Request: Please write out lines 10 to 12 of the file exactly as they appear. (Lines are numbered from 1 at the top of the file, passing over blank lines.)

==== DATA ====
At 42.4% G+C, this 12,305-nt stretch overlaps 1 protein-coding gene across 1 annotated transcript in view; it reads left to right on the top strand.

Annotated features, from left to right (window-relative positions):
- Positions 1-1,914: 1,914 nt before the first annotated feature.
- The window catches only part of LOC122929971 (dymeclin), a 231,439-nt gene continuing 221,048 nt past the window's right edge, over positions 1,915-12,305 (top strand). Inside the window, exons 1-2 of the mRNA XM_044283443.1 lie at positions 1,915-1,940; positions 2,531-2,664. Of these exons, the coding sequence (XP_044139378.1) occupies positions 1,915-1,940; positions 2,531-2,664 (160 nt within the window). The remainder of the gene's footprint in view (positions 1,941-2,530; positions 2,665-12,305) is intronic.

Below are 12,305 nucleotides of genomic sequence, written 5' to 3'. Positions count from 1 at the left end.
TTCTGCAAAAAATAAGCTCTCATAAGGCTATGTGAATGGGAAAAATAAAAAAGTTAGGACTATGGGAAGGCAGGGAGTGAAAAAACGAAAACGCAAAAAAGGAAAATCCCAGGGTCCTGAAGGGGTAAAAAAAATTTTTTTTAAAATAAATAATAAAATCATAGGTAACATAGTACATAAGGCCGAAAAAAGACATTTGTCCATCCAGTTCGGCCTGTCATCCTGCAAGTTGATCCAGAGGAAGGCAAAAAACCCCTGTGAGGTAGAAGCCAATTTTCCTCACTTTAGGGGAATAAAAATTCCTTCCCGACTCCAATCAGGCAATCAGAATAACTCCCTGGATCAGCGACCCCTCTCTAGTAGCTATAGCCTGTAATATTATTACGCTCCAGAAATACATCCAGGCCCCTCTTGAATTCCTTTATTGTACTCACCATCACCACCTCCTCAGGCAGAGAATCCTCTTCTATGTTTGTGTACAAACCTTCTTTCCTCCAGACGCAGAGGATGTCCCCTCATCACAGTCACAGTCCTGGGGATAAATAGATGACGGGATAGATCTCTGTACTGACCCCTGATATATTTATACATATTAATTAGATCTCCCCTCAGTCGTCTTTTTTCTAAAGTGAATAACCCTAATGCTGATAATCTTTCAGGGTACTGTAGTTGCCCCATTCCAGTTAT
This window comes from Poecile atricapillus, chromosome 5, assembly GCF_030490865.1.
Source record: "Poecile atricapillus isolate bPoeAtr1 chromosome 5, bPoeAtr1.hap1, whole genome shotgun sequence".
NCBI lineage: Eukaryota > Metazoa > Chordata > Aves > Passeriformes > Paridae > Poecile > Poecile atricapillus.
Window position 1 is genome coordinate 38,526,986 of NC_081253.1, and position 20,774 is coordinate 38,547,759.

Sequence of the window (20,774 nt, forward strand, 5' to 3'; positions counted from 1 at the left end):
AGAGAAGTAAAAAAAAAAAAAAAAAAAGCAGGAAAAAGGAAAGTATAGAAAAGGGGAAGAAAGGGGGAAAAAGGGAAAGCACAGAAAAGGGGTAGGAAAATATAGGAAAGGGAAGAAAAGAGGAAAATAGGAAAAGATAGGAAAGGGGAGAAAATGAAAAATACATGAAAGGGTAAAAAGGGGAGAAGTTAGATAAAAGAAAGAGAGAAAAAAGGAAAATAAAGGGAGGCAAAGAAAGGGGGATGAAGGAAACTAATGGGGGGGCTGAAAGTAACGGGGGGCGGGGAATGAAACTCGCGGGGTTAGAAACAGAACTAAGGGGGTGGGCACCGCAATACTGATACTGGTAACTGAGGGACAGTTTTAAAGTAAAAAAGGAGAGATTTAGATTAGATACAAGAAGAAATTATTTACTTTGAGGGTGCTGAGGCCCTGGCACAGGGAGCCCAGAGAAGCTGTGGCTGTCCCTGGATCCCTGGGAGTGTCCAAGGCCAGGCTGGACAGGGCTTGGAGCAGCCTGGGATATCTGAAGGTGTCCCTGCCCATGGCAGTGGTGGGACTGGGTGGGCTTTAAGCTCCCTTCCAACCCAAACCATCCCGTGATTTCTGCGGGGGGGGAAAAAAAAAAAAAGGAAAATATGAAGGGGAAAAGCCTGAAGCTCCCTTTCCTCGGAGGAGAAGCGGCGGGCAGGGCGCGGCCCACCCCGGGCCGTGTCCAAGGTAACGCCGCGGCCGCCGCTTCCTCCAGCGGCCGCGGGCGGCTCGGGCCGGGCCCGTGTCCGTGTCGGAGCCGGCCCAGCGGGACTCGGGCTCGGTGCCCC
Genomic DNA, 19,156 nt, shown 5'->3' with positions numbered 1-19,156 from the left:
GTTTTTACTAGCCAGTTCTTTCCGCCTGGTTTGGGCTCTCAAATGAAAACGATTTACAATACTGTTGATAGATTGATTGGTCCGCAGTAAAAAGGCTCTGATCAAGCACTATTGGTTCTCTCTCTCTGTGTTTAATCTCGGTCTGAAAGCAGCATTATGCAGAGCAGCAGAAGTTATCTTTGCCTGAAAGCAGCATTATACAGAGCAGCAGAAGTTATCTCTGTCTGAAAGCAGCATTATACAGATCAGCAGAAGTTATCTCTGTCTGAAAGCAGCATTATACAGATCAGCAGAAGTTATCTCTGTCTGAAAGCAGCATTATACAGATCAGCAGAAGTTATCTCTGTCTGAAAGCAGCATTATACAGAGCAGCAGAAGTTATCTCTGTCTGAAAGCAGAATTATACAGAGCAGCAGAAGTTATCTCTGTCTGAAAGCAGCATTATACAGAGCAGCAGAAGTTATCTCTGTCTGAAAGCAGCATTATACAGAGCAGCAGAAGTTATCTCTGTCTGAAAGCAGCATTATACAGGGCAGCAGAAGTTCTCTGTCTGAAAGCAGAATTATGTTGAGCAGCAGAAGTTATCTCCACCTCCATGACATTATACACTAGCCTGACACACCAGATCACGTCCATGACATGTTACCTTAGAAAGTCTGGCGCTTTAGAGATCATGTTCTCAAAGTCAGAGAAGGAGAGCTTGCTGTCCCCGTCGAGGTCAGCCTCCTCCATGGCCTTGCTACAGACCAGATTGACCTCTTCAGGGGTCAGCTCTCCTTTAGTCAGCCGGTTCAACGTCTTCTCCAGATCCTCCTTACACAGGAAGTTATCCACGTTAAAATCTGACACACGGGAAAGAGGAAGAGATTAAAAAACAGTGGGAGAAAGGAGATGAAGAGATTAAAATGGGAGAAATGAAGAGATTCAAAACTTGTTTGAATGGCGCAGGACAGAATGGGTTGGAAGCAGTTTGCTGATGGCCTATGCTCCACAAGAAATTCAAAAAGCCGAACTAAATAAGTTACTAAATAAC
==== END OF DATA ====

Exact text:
Window position 1 is genome coordinate 38,526,986 of NC_081253.1, and position 20,774 is coordinate 38,547,759.

Sequence of the window (20,774 nt, forward strand, 5' to 3'; positions counted from 1 at the left end):
AGAGAAGTAAAAAAAAAAAAAAAAAAAGCAGGAAAAAGGAAAGTATAGAAAAGGGGAAGAAAGGGGGAAAAAGGGAAAGCACAGAAAAGGGGTAGGAAAATATAGGAAAGGGAAGAAAAGAGGAAAATAGGAAAAGATAGGAAAGGGGAGAAAATGAAAAATACATGAAAGGGTAAAAAGGGGAGAAGTTAGATAAAAGAAAGAGAGAAAAAAGGAAAATAAAGGGAGGCAAAGAAAGGGGGATGAAGGAAACTAATGGGGGGGCTGAAAGTAACGGGGGGCGGGGAATGAAACTCGCGGGGTTAGAAACAGAACTAAGGGGGTGGGCACCGCAATACTGATACTGGTAACTGAGGGACAGTTTTAAAGTAAAAAAGGAGAGATTTAGATTAGATACAAGAAGAAATTATTTACTTTGAGGGTGCTGAGGCCCTGGCACAGGGAGCCCAGAGAAGCTGTGGCTGTCCCTGGATCCCTGGGAGTGTCCAAGGCCAGGCTGGACAGGGCTTGGAGCAGCCTGGGATATCTGAAGGTGTCCCTGCCCATGGCAGTGGTGGGACTGGGTGGGCTTTAAGCTCCCTTCCAACCCAAACCATCCCGTGATTTCTGCGGGGGGGGAAAAAAAAAAAAAGGAAAATATGAAGGGGAAAAGCCTGAAGCTCCCTTTCCTCGGAGGAGAAGCGGCGGGCAGGGCGCGGCCCACCCCGGGCCGTGTCCAAGGTAACGCCGCGGCCGCCGCTTCCTCCAGCGGCCGCGGGCGGCTCGGGCCGGGCCCGTGTCCGTGTCGGAGCCGGCCCAGCGGGACTCGGGCTCGGTGCCCC